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Street Vending in the Neoliberal City: A Global Perspective on the Practices and Policies of a Marginalized Economy

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Street Vending in the Neoliberal City

A Global Perspective on the Practices and Policies of a Marginalized Economy

Edited by Kristina Graaff and Noa Ha

262 pages, 14 illus., 2 tables, bibliog., index

ISBN  978-1-78238-834-0 $135.00/£99.00 Hb Published (October 2015)

ISBN  978-1-78920-827-6 $29.95/£23.95 Pb Published (March 2020)

eISBN 978-1-78238-835-7 eBook

Hb Pb View cartYour country: United States - Click here to remove geolocation   Buy the eBook! $29.95 Request a Review or Examination Copy (in Digital Format) Recommend to your Library Available in GOBI®


“The relevance and uniqueness of Graff and Ha’s edited volume makes it a must read for anyone interested in the complex intersections of social dimensions and phenomena in the study of cities from a global perspective.” • Urbanities. Journal of Urban Ethnography

Street Vending in the Neoliberal City does a good job of conveying the diversity of street vending forms, while also emphasizing their many common qualities and obstacles.  One of the most original features of the collection is its emphasis on the United States, whereas ethnographies of street vending often focus on the ‘Third World.’… Street vending may be marginalized by many officials and elites, but it is hardly marginal, and no analysis of modern economics and capitalism would be complete without considering it.” • Anthropology Review Database

“Overall, this is an excellent book. The collection of essays the editors have brought together is quite impressive . . . The quality is consistently high, and the originality and richness of the writing is very compelling.” • Jonathan Shapiro Anjaria, Brandeis University


Examining street vending as a global, urban, and informalized practice found both in the Global North and Global South, this volume presents contributions from international scholars working in cities as diverse as Berlin, Dhaka, New York City, Los Angeles, Calcutta, Rio de Janeiro, and Mexico City. The aim of this global approach is to repudiate the assumption that street vending is usually carried out in the Southern hemisphere and to reveal how it also represents an essential—and constantly growing—economic practice in urban centers of the Global North. Although street vending activities vary due to local specificities, this anthology illustrates how these urban practices can also reveal global ties and developments.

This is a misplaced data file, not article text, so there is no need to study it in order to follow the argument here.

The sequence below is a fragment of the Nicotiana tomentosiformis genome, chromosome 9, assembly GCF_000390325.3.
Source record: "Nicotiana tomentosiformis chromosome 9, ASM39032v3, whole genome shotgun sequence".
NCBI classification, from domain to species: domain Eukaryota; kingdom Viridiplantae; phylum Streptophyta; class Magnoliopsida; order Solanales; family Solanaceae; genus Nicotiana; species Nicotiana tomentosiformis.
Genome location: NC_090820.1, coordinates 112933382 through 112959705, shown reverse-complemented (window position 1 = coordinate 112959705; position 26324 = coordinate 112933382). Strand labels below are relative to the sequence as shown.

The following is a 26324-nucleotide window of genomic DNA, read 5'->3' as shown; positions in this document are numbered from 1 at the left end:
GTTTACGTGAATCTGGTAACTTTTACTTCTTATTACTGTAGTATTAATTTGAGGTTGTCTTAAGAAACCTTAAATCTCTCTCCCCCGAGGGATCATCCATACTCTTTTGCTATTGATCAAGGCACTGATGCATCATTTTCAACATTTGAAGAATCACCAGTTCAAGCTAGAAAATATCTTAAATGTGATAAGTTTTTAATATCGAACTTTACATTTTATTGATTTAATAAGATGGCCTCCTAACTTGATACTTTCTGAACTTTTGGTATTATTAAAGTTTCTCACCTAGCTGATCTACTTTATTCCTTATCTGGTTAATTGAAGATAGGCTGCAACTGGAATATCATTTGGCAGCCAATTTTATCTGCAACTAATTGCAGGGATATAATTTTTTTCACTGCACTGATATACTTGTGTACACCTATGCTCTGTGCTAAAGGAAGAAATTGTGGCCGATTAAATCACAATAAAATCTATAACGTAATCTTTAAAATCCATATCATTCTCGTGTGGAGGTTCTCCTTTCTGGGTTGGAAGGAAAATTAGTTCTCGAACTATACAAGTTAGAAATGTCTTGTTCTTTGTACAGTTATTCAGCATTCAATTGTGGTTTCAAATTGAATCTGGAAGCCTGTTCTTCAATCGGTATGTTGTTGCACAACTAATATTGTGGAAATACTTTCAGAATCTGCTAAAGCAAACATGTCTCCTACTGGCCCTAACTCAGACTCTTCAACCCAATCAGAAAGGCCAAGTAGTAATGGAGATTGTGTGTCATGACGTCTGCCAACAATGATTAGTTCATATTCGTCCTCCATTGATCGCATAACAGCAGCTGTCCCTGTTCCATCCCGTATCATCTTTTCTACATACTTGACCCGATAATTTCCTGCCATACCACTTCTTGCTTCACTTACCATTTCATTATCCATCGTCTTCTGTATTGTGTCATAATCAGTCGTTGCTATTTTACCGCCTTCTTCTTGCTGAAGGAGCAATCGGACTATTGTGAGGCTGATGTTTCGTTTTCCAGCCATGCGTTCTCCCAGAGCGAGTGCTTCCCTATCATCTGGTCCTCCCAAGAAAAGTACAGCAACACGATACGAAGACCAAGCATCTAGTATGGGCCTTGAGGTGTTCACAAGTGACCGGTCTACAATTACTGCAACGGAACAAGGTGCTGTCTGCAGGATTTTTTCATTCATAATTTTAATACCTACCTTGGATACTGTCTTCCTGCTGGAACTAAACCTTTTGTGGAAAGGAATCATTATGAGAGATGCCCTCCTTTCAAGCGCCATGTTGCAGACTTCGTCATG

Kristina Graaff is Assistant Professor of American Studies at Humboldt University of Berlin, Germany.

Noa Ha is Researcher at the Center for Metropolitan Studies, Technical University of Berlin.

Subject: Anthropology (General) Urban Studies Political and Economic Anthropology


List of Illustrations

Introduction: Street Vending in the (Neoliberal) City: A Global Perspective on the Practices and Policies of a Marginalized Economy
Kristina Graaff and Noa Ha


Chapter 1. Flexible Families: Latina/o Food Vending in Brooklyn, New York
Kathleen Dunn

Chapter 2. Street Vending and the Politics of Space in New York City
Ryan Thomas Devlin

Chapter 3. Creative Resistance: The Case of Mexico City’s Street Artisans and Vendors
Veronica Crossa


Chapter 4. Metropolitan Informality and Racialization: Street Vending in Berlin’s Historical District
Noa Ha

Chapter 5. Selling Memory and Nostalgia in the Barrio: Mexican and Central American Women (Re)Create Street Vending Spaces in Los Angeles
Lorena Muñoz

Chapter 6. Ethnic Contestations over African American Fiction: The Street Vending of Street Literature in New York City
Kristina Graaff


Chapter 7. The Urbanism of Los Angeles Street Vending
Kenny Cupers

Chapter 8. Selling in Insecurity—Living with Violence: Eviction Drives against Street Food Vendors in Dhaka, and the Informal Politics of Exploitation
Benjamin Etzold

Chapter 9. The Street Vendors Act and Pedestrianism in India: A Reading of the Archival Politics of the Calcutta Hawker Sangram Committee
Ritajyoti Bandyopadhyay


Chapter 10. Street Vending, Political Activism, and Community Building in African American History: The Case of Harlem
Mark Naison

Chapter 11. The Roots of Street Commerce Regulation in the Urban Slave Society of Rio de Janeiro, Brazil
Patricia Acerbi

Notes on Contributors

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